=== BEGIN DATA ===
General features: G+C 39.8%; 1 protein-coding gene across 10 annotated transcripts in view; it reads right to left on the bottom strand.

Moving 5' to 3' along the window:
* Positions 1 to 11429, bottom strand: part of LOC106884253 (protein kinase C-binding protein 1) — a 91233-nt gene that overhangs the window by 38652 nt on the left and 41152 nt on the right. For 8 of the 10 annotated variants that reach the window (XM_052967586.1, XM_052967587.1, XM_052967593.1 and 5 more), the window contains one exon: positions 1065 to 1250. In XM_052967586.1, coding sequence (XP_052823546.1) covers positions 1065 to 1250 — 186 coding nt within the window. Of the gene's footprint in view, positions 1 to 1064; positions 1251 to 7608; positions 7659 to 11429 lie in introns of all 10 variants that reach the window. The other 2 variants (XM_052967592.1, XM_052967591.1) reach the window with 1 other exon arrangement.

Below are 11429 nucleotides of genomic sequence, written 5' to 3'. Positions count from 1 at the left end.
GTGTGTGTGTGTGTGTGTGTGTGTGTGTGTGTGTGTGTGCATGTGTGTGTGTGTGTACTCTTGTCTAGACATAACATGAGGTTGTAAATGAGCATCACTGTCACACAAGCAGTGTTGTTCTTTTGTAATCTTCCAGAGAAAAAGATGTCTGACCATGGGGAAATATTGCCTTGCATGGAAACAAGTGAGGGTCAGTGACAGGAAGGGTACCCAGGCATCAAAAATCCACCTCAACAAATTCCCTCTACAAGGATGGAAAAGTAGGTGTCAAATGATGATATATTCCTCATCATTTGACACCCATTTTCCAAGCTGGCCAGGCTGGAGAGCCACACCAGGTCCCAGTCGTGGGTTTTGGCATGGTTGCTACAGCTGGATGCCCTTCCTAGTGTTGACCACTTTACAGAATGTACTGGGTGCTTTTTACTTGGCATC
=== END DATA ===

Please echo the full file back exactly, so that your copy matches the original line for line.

General features: G+C 39.8%; 1 protein-coding gene across 10 annotated transcripts in view; it reads right to left on the bottom strand.

Moving 5' to 3' along the window:
* Positions 1 to 11429, bottom strand: part of LOC106884253 (protein kinase C-binding protein 1) — a 91233-nt gene that overhangs the window by 38652 nt on the left and 41152 nt on the right. For 8 of the 10 annotated variants that reach the window (XM_052967586.1, XM_052967587.1, XM_052967593.1 and 5 more), the window contains one exon: positions 1065 to 1250. In XM_052967586.1, coding sequence (XP_052823546.1) covers positions 1065 to 1250 — 186 coding nt within the window. Of the gene's footprint in view, positions 1 to 1064; positions 1251 to 7608; positions 7659 to 11429 lie in introns of all 10 variants that reach the window. The other 2 variants (XM_052967592.1, XM_052967591.1) reach the window with 1 other exon arrangement.

Below are 11429 nucleotides of genomic sequence, written 5' to 3'. Positions count from 1 at the left end.
GTGTGTGTGTGTGTGTGTGTGTGTGTGTGTGTGTGTGTGCATGTGTGTGTGTGTGTACTCTTGTCTAGACATAACATGAGGTTGTAAATGAGCATCACTGTCACACAAGCAGTGTTGTTCTTTTGTAATCTTCCAGAGAAAAAGATGTCTGACCATGGGGAAATATTGCCTTGCATGGAAACAAGTGAGGGTCAGTGACAGGAAGGGTACCCAGGCATCAAAAATCCACCTCAACAAATTCCCTCTACAAGGATGGAAAAGTAGGTGTCAAATGATGATATATTCCTCATCATTTGACACCCATTTTCCAAGCTGGCCAGGCTGGAGAGCCACACCAGGTCCCAGTCGTGGGTTTTGGCATGGTTGCTACAGCTGGATGCCCTTCCTAGTGTTGACCACTTTACAGAATGTACTGGGTGCTTTTTACTTGGCATC